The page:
Tatting is a handmade knotted lace formed with thread, usually No. 20 or finer, and a small shuttle of 3" or less in length.
The shuttle works as a thread-holder and, as with a weaving shuttle, it moves between the threads on the loom of the hand - but that is the only similarity with weaving. Many shuttles have an embedded hook which is used for joining elements together, and if the shuttle has no hook, a separate crochet hook is used.
If you are looking at a pile of lace in a fleamarket, tatting will stand out from the rest, because it is composed entirely of small rings, or rings and arched chains. These rings and chains are usually embellished with picots - tiny loops of thread between stitches. Some picots are purely decorative, but others are used for the vital function of joining elements together.
Amazingly only one simple knot is used throughout, the Lark's Head, consisting of 2 half-hitches. Although it is a knot, in tatting language it is called a double stitch (abbreviated by DS), and consists of a first half and a second half stitch. The magic of the DS is that it slides on the running line carrying it so that the stitches can be drawn up close together. To complete a ring, you pull up all of the surplus running thread until only a neat tatted ring is left.
◀ The two half-hitches that form the tatting double stitch (ds). The circle of the running thread runs through them. DK Cotton is used here.
◀ The half-hitches pulled tight to form the ds, and two more ds added. Note: a small ball of yarn is used here, but when actually tatting the thread is wound onto a shuttle.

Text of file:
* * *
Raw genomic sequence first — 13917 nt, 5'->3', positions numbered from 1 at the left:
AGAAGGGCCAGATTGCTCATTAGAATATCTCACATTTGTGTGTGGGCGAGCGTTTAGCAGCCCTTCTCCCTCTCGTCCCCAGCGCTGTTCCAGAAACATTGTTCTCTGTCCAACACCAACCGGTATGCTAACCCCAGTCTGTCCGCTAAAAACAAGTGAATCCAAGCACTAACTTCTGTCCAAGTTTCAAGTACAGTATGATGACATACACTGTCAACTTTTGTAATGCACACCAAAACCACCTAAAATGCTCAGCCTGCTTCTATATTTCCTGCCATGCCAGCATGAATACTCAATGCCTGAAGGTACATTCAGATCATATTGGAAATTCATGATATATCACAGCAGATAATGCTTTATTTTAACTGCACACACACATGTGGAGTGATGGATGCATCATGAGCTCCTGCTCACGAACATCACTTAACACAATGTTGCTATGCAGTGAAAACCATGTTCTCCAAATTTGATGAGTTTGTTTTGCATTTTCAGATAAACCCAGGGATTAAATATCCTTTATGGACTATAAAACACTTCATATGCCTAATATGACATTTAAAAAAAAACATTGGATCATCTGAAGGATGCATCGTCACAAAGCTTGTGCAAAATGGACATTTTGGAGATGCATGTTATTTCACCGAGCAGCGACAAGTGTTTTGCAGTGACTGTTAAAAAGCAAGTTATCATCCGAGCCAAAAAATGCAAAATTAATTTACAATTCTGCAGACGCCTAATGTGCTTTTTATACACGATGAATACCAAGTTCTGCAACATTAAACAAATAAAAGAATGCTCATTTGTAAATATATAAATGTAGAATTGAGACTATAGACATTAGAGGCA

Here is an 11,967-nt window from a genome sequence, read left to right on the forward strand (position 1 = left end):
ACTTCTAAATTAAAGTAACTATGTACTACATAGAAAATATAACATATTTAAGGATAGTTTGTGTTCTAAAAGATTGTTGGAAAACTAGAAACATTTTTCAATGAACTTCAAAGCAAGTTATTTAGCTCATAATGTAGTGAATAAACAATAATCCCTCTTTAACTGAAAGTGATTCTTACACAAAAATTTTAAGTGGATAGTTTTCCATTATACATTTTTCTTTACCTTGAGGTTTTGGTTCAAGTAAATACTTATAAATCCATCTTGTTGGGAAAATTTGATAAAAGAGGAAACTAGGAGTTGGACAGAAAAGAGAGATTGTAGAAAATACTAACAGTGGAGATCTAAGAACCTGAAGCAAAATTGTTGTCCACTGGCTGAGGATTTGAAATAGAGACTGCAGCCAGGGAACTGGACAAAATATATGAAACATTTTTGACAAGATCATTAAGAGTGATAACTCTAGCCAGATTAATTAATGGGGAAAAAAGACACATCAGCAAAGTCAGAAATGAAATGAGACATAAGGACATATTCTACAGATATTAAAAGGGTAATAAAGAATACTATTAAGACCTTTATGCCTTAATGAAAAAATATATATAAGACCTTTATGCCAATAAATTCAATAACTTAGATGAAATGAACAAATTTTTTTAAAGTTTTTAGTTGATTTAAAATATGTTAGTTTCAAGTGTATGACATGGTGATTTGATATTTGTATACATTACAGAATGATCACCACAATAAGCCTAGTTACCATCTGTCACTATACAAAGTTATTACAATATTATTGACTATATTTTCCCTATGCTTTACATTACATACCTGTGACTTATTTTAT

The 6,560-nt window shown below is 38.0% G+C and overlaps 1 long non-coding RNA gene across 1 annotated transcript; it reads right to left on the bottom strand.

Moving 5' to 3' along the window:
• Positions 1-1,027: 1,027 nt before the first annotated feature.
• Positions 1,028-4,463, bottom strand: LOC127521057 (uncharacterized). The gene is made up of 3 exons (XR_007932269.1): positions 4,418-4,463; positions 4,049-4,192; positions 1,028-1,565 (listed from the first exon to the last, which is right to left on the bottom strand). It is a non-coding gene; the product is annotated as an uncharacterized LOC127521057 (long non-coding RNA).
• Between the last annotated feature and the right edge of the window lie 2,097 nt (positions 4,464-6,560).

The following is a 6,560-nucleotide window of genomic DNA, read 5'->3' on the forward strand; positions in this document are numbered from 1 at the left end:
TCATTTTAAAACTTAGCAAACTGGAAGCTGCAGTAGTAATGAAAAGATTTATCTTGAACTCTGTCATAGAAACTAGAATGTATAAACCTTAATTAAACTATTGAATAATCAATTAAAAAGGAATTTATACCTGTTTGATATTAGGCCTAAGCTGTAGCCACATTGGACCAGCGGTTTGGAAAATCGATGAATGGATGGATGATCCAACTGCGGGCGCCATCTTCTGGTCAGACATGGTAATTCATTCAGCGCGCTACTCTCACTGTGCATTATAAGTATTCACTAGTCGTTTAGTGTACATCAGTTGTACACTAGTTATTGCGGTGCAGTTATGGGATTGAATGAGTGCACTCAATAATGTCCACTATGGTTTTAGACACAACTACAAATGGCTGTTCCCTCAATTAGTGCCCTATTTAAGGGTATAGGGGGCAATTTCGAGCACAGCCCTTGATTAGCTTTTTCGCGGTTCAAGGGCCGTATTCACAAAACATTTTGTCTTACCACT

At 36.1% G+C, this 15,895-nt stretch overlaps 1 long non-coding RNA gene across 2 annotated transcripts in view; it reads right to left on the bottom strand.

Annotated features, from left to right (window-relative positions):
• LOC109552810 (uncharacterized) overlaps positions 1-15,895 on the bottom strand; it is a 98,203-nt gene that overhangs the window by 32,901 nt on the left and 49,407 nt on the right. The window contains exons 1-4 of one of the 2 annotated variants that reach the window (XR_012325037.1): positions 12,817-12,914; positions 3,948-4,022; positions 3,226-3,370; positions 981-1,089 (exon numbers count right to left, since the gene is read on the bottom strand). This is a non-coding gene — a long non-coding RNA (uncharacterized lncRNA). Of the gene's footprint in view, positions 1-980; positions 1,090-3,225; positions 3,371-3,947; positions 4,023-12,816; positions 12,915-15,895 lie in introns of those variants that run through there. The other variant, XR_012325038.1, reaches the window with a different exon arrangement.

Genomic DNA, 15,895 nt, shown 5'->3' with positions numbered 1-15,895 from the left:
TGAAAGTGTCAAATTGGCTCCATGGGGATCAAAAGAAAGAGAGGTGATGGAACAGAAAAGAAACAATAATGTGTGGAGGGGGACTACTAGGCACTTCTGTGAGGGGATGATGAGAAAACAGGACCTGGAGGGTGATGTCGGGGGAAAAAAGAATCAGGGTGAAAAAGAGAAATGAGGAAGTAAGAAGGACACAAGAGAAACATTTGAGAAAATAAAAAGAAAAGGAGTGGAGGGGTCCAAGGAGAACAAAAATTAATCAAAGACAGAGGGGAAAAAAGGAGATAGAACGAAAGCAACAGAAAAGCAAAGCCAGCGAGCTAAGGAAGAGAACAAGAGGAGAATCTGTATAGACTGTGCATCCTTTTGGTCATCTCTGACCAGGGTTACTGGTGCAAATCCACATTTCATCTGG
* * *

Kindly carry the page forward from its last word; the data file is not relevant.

◀ 6ds, a picot, and 6ds made, and all of the surplus thread pulled through them to disappear leaving a tatted ring.
Historically speaking, tatting emerged in the first half of the 19th century as a development from knotting. The new availability of fine mercerized threads from 1835 encouraged a burgeoning of lacecrafts of all sorts. In the 19th century and well into the 20th century, tatting was used like crochet or knitted lace mainly for edgings, collars, doyleys, traycloths and so on. The threads used ranged from No. 20 to the very fine No. 100. And the colour was usually white or ecru.
But since the formation of the Ring of Tatters in 1980, and even more since the coming of the Internet, ideas and new techniques have spread around the world like wildfire. More people than ever are creating their own patterns, and publishing them too. They can start by sending in patterns to our Ring of Tatters Newsletter or to a website such as this one. Then some go on to publish whole books of patterns.
These days tatters are ready to have a go at tatting with anything from ribbon to a fishing line to wire. Irene Waller paved the way ("Tatting", 1974) with sandals tatted in thick polyester yarn, and Rhoda Auld ("Tatting" 1974) with a tatted clothes-line.
However, most tatters prefer more traditional cotton thread which tats well and produces good results. But we do appreciate the huge range of colours now available. As well as the traditional items, most of us like to tat all sorts of other things: cards for special anniversaries, pictures, seasonal decorations, jewellery and crazy things like the 3D Tattysaurus!
If you want to learn more about the history of tatting and knotting, we have some material in the Tatting Heritage section, or there is an excellent small book with lots of fascinating illustrations: "Tatting" by Pam Palmer, published by Shire Publications Ltd.